Celebrating 90 Years Since the Creation of the REDA Pump Company in Bartlesville OK

Published: 03/09/2020

REDA Pumps inventor documents
Schlumberger employees lined up to spell "90" outside the REDA facility.

The story of REDA pumps began in the early 20th century, with a Russian engineer developing a submersible electric motor and centrifugal pump that launched REDA Pump Company in 1930. Today, as part of Schlumberger, REDA pumps are intrinsic to the industry vernacular and synonymous with electrical submersible pumps (ESPs) and horizontal pumping systems (HPSs).

The history of the electrical submersible pump began in 1916 with the Russian inventor Armais Arutunoff, who immigrated to the US in 1923, and later started a company called Russian Electrical Dynamo of Arutunoff (REDA). REDA was unsuccessful in marketing Arutunoff's first designs because his industry peers cataloged the design as impossible under the laws of electronics. The reason: The thought of using electricity in water made no sense at that time.

In 1927, when Phillips Petroleum sought a high-volume production method to make its high-water-cut wells more profitable, Arutunoff supplied the solution by introducing his revolutionary concept—the electric submergible pump—to Bartlesville, Oklahoma. With Arutunoff's electrical submersible pumps (ESPs), Phillips successfully produced its high-water-cut wells, and the rest is history.

The story of REDA pumps began in the early 20th century, with a Russian engineer developing a submersible electric motor and centrifugal pump that launched REDA Pump Company in 1930.
Russian-born inventor Armais Arutunoff filed for a patent for his revolutionary electric submergible pump in 1930. Phillips Petroleum used it to make high-water-cut wells more profitable.

REDA pumps continued to evolve with the times, capitalizing on innovation, ingenuity, and customer collaboration to maintain a position as the best in the industry. At the end of the 20th century, the company was the world's largest manufacturer of ESP systems and was part of Schlumberger. Today, it's been over 90 years since the creation of the first REDA pump, with up to 200,000 ESPs installed around the world.

REDA Pump Company not only changed how the world produces oil and gas, but it also participated in building airplane parts during World War 2 (1942) and in supplying parts to NASA's space programs in the 1970s. During his lifetime Armais Arutunoff was a prolific inventor who amassed many patents with the REDA Pump Company for applications both within and outside the oil and gas industry. A large historical exhibit is still in place in Oklahoma. Visitors can look through REDA's photobooks dating back to 1936, Arutunoff's handwritten journal of part numbers including part number #1, drawings dating back to 1925, and many other extraordinary memorabilia that document the evolution of REDA.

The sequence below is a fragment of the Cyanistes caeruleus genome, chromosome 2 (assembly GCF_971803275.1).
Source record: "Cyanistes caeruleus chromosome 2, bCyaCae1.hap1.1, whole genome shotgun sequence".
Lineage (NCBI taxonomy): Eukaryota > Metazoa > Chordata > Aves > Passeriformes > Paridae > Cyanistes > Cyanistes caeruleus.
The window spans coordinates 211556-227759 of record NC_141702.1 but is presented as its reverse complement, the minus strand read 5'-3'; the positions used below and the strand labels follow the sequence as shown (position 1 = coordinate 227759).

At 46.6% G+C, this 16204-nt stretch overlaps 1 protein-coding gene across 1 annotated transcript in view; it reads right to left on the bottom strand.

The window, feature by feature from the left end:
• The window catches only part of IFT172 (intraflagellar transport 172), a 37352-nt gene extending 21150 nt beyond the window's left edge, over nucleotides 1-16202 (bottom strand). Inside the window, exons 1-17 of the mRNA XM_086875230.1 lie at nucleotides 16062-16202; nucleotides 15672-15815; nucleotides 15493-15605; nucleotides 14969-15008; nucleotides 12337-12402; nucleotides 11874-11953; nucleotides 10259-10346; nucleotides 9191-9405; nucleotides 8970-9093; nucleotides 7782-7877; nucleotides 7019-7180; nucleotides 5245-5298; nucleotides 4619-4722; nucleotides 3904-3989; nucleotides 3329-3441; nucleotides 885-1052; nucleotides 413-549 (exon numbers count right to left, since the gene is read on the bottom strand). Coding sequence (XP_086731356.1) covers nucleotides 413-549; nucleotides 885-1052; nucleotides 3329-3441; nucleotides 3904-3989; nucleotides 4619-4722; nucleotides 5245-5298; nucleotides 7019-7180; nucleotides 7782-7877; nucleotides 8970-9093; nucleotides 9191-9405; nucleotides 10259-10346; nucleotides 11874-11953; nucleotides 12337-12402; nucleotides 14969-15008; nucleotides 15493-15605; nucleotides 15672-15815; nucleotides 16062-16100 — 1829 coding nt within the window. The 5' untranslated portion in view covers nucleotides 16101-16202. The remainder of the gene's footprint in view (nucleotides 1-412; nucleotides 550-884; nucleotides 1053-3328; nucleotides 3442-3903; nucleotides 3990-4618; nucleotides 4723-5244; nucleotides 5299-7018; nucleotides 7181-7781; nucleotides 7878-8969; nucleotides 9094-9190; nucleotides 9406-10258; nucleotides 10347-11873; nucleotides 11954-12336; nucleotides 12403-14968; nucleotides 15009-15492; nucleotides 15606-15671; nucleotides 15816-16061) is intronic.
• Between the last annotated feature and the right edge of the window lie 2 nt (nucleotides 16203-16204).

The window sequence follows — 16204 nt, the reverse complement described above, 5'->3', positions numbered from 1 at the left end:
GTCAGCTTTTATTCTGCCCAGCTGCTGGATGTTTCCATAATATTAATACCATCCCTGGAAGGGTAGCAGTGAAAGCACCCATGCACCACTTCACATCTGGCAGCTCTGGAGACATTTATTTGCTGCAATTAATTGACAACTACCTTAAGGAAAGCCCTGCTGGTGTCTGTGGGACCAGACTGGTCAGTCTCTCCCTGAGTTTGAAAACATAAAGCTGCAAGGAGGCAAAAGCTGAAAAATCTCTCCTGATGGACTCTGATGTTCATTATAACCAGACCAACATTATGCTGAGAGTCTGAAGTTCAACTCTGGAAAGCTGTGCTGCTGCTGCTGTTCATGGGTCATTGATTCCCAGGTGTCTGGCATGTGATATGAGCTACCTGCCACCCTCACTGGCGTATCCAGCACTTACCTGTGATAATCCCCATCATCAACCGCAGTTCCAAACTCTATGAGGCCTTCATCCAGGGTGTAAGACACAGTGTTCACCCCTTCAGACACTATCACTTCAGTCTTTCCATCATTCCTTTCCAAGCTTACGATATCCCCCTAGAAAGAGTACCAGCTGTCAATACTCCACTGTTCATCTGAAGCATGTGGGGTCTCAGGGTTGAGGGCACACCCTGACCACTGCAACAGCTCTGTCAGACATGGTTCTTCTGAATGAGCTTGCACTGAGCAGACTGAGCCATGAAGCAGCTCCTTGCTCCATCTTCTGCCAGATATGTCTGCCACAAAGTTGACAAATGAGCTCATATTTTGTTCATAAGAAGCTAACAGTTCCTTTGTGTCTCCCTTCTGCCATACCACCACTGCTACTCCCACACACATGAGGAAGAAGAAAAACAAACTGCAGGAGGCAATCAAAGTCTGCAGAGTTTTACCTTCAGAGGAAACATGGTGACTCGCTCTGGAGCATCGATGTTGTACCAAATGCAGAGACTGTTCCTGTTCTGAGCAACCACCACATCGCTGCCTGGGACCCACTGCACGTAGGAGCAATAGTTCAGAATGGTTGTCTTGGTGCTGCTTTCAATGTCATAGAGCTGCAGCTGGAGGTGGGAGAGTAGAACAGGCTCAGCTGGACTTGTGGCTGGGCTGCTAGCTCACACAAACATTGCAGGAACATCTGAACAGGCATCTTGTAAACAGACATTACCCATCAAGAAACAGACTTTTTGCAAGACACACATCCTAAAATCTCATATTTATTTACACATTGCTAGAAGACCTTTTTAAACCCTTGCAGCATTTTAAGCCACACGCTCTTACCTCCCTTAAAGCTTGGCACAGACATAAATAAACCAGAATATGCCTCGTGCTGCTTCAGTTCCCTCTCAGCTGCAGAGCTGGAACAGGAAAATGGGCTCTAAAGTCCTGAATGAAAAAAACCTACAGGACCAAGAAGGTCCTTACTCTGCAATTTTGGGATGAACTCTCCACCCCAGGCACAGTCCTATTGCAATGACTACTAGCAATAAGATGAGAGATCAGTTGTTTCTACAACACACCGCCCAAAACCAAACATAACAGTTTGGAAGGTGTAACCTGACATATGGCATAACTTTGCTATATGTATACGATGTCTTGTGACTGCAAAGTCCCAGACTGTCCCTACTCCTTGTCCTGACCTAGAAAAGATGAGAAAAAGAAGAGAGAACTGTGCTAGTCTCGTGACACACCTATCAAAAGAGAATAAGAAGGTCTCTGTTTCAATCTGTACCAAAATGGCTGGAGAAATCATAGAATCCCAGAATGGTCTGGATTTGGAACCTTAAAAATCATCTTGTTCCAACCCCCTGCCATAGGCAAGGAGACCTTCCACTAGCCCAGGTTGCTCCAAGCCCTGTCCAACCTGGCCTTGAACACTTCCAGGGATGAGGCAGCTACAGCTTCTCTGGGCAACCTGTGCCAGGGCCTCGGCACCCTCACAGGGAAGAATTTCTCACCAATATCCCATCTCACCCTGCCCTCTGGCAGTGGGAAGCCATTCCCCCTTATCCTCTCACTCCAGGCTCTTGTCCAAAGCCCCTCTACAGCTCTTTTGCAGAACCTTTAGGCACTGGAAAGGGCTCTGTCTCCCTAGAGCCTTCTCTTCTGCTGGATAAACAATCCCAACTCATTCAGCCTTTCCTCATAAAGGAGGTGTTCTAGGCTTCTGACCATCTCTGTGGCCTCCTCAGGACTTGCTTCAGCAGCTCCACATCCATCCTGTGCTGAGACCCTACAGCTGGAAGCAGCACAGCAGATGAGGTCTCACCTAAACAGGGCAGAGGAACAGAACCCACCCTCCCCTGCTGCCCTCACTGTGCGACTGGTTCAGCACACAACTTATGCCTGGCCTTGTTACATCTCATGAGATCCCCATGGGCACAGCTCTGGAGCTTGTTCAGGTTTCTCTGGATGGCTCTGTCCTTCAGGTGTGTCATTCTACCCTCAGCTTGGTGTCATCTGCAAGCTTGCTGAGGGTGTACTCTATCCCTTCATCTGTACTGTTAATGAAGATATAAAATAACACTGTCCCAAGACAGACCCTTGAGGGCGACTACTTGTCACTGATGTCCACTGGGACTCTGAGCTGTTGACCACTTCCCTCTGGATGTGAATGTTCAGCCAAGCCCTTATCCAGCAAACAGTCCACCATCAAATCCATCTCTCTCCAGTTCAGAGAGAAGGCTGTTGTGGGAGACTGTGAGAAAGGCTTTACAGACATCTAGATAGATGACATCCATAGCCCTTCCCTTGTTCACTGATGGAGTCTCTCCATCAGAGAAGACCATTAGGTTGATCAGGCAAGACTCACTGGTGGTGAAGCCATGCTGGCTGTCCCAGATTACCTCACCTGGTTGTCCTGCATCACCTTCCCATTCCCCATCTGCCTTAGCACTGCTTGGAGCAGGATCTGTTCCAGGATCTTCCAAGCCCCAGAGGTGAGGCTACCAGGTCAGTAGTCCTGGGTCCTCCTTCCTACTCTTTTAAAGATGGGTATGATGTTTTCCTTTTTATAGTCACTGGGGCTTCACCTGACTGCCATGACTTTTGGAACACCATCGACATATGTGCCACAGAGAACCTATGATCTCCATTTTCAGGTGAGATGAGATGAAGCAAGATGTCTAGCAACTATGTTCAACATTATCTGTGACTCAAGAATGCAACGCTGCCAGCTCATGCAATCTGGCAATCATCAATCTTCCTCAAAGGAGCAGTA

REDA Pump Company was an independent company until 1969. It was acquired by Schlumberger in 1998 in the CAMCO acquisition. Schlumberger's relationship with REDA pumps extends back far beyond the company's acquisition; they have been working alongside each other and sharing the same field locations to provide exceptional customer service for more than 80 years. Since joining technological development forces, Schlumberger has leveraged its combined knowledge to continue to push the boundaries of submersible pumps beyond the oil and gas industry into geothermal energy production systems as an example.

To celebrate the 90th Anniversary since the inception of the rebranded Bart Manufacturing Company as REDA Pump Company, Schlumberger managers who act as stewards of the powerful REDA pumps hosted an event with customers at the original manufacturing facility in Bartlesville.

The celebration included guest speakers from across Schlumberger’s production-focused technology portfolio, followed by a facility tour during which customers and Schlumberger personnel could witness operations, speak to shop personnel, learn about current technologies, and gain hands-on time with the equipment. Finally, guests were able to walk through the historical exhibit prepared for the occasion.

The event was capped off with the 81st REDA Golf Tournament—Oklahoma’s longest-running golf tournament.

Schlumberger’s Bartlesville Product Center (BPC) continues to supply ESP and HPS pumps for the North America land market as well as motors and other components worldwide. Although features and construction materials have been upgraded over the years, and Schlumberger has two complementary engineering and manufacturing centers in Singapore and Tyumen to accommodate global demand for energy produced using ESPs, the fundamental ESP design and manufacturing process remains true to the tried and trusted, highly reliable original.

Schlumberger’s Bartlesville Product Center
The pump that was to set the standard for ESPs was introduced to Bartlesville in 1927. Today Schlumberger's Bartlesville Product Center continues the legacy.